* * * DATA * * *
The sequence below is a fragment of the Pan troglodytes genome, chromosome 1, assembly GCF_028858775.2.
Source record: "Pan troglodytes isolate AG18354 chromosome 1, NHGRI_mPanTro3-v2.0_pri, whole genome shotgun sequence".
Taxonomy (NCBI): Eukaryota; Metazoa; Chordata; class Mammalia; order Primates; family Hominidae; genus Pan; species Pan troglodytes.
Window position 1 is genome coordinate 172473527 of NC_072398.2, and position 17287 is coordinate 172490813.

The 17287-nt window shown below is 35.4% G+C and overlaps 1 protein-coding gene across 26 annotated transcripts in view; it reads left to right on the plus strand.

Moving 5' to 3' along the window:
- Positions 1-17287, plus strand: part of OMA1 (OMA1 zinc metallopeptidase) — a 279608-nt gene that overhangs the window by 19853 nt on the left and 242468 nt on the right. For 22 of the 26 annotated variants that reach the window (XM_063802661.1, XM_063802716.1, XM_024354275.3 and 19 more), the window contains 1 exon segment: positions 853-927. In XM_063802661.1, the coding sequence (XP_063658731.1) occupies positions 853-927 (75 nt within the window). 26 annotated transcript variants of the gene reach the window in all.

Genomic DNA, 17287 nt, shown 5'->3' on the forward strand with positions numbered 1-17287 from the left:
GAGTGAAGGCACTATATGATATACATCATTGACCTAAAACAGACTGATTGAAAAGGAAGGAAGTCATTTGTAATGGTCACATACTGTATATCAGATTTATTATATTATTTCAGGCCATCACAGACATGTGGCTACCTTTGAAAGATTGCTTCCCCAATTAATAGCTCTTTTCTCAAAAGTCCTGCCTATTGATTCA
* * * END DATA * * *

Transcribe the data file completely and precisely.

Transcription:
The sequence below is a fragment of the Pan troglodytes genome, chromosome 1, assembly GCF_028858775.2.
Source record: "Pan troglodytes isolate AG18354 chromosome 1, NHGRI_mPanTro3-v2.0_pri, whole genome shotgun sequence".
Taxonomy (NCBI): Eukaryota; Metazoa; Chordata; class Mammalia; order Primates; family Hominidae; genus Pan; species Pan troglodytes.
Window position 1 is genome coordinate 172473527 of NC_072398.2, and position 17287 is coordinate 172490813.

The 17287-nt window shown below is 35.4% G+C and overlaps 1 protein-coding gene across 26 annotated transcripts in view; it reads left to right on the plus strand.

Moving 5' to 3' along the window:
- Positions 1-17287, plus strand: part of OMA1 (OMA1 zinc metallopeptidase) — a 279608-nt gene that overhangs the window by 19853 nt on the left and 242468 nt on the right. For 22 of the 26 annotated variants that reach the window (XM_063802661.1, XM_063802716.1, XM_024354275.3 and 19 more), the window contains 1 exon segment: positions 853-927. In XM_063802661.1, the coding sequence (XP_063658731.1) occupies positions 853-927 (75 nt within the window). 26 annotated transcript variants of the gene reach the window in all.

Genomic DNA, 17287 nt, shown 5'->3' on the forward strand with positions numbered 1-17287 from the left:
GAGTGAAGGCACTATATGATATACATCATTGACCTAAAACAGACTGATTGAAAAGGAAGGAAGTCATTTGTAATGGTCACATACTGTATATCAGATTTATTATATTATTTCAGGCCATCACAGACATGTGGCTACCTTTGAAAGATTGCTTCCCCAATTAATAGCTCTTTTCTCAAAAGTCCTGCCTATTGATTCA